Prevention of Future hacking
Defeating hackers can be a difficult task, and it can be baffling for general users. However, there are some precautions that can be taken to ensure better safety.
The thing that keeps our accounts safe is a password. Unfortunately, people use short, simple passwords to protect themselves. Try using long passwords with numbers, upper and lower case letters, and punctuation marks. You can also use password managers to track your passwords and usernames.
Make sure your password manager's password is not related to your passwords used in your social media and other accounts. There are some great password managers out there like BItwarden, Zoho Vault.
- Answer security questions:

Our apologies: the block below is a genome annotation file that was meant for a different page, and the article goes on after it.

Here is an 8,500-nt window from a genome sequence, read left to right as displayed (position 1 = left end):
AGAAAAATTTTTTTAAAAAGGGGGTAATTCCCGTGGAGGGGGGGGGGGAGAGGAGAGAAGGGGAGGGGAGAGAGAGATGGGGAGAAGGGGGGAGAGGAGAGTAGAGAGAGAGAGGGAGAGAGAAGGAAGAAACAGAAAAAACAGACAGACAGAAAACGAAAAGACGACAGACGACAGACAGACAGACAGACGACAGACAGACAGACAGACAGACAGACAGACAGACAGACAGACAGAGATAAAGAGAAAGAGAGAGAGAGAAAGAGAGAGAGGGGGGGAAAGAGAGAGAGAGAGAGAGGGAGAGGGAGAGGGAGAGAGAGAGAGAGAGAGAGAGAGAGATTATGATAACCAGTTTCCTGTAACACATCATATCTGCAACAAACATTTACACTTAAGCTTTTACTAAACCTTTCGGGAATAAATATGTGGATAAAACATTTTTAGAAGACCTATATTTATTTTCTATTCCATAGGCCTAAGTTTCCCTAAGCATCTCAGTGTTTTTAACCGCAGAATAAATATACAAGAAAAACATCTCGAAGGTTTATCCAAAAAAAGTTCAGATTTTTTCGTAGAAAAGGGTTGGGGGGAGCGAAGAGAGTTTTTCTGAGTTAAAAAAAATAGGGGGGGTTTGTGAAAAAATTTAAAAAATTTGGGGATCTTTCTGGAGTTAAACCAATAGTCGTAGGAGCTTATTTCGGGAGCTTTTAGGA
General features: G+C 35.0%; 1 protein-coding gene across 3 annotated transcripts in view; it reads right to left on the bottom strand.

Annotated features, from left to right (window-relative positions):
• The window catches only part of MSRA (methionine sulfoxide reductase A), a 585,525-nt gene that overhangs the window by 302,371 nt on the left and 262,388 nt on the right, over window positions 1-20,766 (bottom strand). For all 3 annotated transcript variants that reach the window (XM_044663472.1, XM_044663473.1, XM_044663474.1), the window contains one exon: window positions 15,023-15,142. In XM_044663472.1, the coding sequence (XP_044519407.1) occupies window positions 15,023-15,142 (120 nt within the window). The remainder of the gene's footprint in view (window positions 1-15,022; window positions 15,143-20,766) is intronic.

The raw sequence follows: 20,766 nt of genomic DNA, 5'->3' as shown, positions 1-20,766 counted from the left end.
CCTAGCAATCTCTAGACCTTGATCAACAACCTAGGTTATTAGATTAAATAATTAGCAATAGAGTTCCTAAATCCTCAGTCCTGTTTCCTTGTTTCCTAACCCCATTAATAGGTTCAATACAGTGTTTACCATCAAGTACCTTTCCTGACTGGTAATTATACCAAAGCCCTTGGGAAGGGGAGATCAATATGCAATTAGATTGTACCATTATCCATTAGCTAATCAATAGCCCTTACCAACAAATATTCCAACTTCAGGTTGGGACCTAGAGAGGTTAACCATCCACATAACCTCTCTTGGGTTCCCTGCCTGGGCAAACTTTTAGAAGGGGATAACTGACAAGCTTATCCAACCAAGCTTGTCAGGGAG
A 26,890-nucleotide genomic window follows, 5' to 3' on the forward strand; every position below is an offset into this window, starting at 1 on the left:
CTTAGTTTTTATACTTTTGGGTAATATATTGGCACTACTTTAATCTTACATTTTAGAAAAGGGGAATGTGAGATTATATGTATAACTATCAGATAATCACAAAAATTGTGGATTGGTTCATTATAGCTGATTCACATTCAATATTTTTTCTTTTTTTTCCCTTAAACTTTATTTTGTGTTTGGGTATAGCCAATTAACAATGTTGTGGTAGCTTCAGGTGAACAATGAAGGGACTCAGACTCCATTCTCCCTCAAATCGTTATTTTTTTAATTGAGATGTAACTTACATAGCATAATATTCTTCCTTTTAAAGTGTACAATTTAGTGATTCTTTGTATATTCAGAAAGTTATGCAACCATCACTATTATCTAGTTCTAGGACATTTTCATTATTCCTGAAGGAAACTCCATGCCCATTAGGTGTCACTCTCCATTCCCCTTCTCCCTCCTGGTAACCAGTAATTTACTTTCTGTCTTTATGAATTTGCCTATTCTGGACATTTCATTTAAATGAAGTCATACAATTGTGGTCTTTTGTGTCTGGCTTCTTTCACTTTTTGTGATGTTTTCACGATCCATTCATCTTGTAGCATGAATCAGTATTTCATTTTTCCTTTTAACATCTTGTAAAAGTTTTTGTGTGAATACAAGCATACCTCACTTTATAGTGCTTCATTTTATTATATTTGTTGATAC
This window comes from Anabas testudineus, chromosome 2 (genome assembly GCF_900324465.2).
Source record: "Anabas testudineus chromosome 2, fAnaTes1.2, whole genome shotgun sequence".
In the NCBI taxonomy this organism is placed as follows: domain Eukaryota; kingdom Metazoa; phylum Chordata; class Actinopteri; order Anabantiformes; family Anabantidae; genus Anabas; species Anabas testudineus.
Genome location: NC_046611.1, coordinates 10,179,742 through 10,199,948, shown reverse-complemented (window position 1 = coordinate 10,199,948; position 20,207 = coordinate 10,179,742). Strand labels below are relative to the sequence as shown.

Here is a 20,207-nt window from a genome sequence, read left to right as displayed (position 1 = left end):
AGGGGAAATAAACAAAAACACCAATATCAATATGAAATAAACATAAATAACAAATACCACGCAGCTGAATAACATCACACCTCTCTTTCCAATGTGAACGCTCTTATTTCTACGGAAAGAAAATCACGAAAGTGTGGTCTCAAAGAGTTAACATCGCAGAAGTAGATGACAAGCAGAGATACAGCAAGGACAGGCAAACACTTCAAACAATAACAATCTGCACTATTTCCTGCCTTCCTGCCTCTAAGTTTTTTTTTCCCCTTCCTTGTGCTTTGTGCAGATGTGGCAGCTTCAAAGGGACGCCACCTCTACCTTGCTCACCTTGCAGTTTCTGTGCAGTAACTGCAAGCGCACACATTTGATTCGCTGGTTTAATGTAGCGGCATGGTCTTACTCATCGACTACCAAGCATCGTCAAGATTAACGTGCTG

Security questions are a great way to claim your account after getting hacked. Try answering security questions with answers only you know.
- Installing antivirus in your system:
Use antivirus software to keep your devices safe from malware. It is a good idea to keep all of your software up to date, as companies are constantly adding new security patches. There are a bunch of antivirus software you can choose from such as Avast, Kaspersky, and Norton 360.
- Two-factor Authentication:
Two-factor authentication, which asks users to input a password as well as to authenticate their access with another device, such as a code texted to their phone, is a useful approach to keep attackers at a distance. More and more businesses are making it a requirement to log in.
Avoid sharing personal information while using public wifi like those found in cafes, restaurants, shopping malls, and other places. Public wifi is full of loopholes and hackers often try to exploit them. It is a good idea to backup important information and data every once in a while.